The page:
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  • #46
    Re: The Power of the SCOTUS VIII - I am certiorari we'll be arguing until Thanksgivin

    Originally posted by joecct View Post
    Legal Beagles -- what is an immoral / illegal law and is it the duty of a citizen / office holder to oppose such a law? We have examples in the military where it is the duty of the soldier not to obey an illegal order. Does the same admonishment extend into the civilian sector?
    Well first of all there are no illegal laws. By virtue of being a law, it is legal. I think you've confused the idea of a law that an individual may believe to be immoral according to the their personal code (a belief that has no standing whatsoever in law as far a someones sworn duty as an elected official) and a military order given by a superior that is illegal. Your squad leader cannot order you to shoot an unarmed combatant who has clearly surrendered. If he does it is not only allowed, but expected, that you disregard such an illegal order. This has no similarity whatsoever to a duly sworn judge sitting in good standing compelling an elected official to uphold the law and do her sworn duty.

    And before anyone posts it, yes I realize that some laws are found to be unconstitutional and are later changed or stricken entirely. That wrinkle does not alter the point made.
    Last edited by WeAreNDHockey; 09-04-2015, 09:44 PM.

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    • #47
      Originally posted by unofan View Post
      As with all things, it depends. The big difference is that civilians are not conscripted, and don't sign their lives away to their jobs, thus they always have the option of quitting.

      Also, gay marriage isn't illegal, no matter what you personally believe. The nation's highest court just issued a high profile ruling on that.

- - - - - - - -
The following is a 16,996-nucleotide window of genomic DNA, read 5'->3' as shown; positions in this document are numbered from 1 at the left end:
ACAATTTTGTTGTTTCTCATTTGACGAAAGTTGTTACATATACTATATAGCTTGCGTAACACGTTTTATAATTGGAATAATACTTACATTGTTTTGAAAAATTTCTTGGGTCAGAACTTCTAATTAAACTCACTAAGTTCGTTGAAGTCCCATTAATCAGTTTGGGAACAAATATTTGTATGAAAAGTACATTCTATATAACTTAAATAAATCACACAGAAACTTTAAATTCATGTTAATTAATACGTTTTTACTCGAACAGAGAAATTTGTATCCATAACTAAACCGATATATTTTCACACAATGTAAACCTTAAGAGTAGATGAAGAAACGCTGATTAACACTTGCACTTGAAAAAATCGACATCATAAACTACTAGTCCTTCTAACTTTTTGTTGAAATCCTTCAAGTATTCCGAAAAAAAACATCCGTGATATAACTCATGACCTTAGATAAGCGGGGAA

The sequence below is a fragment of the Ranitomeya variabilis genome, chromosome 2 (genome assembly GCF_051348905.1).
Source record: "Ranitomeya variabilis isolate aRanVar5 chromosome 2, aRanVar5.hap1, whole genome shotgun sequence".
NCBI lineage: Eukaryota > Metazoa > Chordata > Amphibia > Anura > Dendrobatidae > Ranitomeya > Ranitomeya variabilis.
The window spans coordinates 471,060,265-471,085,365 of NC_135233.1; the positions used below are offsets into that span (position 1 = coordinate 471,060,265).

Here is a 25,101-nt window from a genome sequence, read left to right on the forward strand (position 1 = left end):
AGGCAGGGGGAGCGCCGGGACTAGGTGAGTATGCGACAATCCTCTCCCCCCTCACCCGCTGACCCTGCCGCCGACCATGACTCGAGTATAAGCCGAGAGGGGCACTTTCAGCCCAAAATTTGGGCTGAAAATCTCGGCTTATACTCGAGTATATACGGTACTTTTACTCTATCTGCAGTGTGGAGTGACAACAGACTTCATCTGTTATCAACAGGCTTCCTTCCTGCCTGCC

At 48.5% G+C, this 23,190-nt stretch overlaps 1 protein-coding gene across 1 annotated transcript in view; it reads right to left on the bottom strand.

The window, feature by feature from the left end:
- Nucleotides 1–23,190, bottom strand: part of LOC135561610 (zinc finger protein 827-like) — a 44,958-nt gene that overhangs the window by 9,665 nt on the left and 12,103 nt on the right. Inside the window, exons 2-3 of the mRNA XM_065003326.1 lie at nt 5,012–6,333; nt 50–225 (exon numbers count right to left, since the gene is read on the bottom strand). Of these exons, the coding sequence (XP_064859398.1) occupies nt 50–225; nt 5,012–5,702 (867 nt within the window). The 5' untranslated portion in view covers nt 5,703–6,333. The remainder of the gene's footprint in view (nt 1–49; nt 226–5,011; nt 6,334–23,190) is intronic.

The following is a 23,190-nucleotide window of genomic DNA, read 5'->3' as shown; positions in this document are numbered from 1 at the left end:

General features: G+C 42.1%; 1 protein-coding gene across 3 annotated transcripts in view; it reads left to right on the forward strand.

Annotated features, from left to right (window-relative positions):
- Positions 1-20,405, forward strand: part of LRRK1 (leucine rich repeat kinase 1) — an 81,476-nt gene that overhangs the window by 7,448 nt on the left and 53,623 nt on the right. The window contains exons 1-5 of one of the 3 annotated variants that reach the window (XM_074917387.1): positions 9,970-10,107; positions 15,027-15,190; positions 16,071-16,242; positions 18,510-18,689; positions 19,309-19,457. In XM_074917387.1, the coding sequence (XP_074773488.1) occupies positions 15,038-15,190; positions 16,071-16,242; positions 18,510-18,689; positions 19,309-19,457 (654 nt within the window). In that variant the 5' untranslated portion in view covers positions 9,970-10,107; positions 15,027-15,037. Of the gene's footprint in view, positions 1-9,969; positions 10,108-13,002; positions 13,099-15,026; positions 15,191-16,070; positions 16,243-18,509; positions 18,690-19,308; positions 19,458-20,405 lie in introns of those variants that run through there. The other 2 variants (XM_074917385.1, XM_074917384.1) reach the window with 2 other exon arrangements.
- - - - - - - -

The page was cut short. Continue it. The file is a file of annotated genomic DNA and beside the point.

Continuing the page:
If you're truly asking generically and not simply begging the question, you say state your belief in court and let the courts decide. But if they say it's legal, as with gay marriage, then you **** well better understand it's legal and we're back to choosing between doing your job or quitting.

      If it's legal but personally immoral, your option is to do it or quit if it involves an essential job function that cannot be reasonably accommodated. And note that reasonableness is a much more employer friendly standard for religious accommodation cases than disability ones.
      Threshold of insanity? A law rounding up the Jews and shipping them to extermination camps is obviously (or should be) immoral but legally enacted. We would have, I think, a moral duty to oppose such a law. War crimes trials have shown that following orders is not a defense.

      I have previously posted the following conduct guides
      1. If it harms no one, do it.
      2. Protect the weak from the strong.

      Obviously the extermination camp example runs afoul of the above. If a law violates one of the above, it should be opposed. Gay marriage does not.

      I am not for gay marriage. I think SCOTUS made a mistake in the breadth of the ruling and should have left it to the individual states. They made the same mistake with Roe. Obviously, on this board, I am in the minority. Time will tell which path would have been better.
      CCT '77 & '78
      4 kids
      5 grandsons (BCA 7/09, CJA 5/14, JDL 8/14, JFL 6/16, PJL 7/18)
      1 granddaughter (EML 4/18)

      ”Any society that would give up a little liberty to gain a little security will deserve neither and lose both.”
      - Benjamin Franklin

      Banned from the St. Lawrence University Facebook page - March 2016 (But I got better).

      I want to live forever. So far, so good.

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      • #48
        Re: The Power of the SCOTUS VIII - I am certiorari we'll be arguing until Thanksgivin

        Originally posted by joecct View Post

        I am not for gay marriage. I think SCOTUS made a mistake in the breadth of the ruling and should have left it to the individual states. They made the same mistake with Roe. Obviously, on this board, I am in the minority. Time will tell which path would have been better.
        In a mobile society some laws --marriage laws being an easy example -- cannot by and large be left to the states. If it is legal in my state but not yours, what happens when I move to your state? Some laws can be left to states and localities based on local mores or circumstances. High speed limits in western states with sparse traffic? No problem. Requiring the person from Montana to slow down driving on I-95 through Philadelphia? Not at all unreasonable. But the gay couple that got married in Massachusetts who move to Kentucky to care for an ailing parent and suddenly find themselves unmarried in the eyes of the law? Not at all reasonable.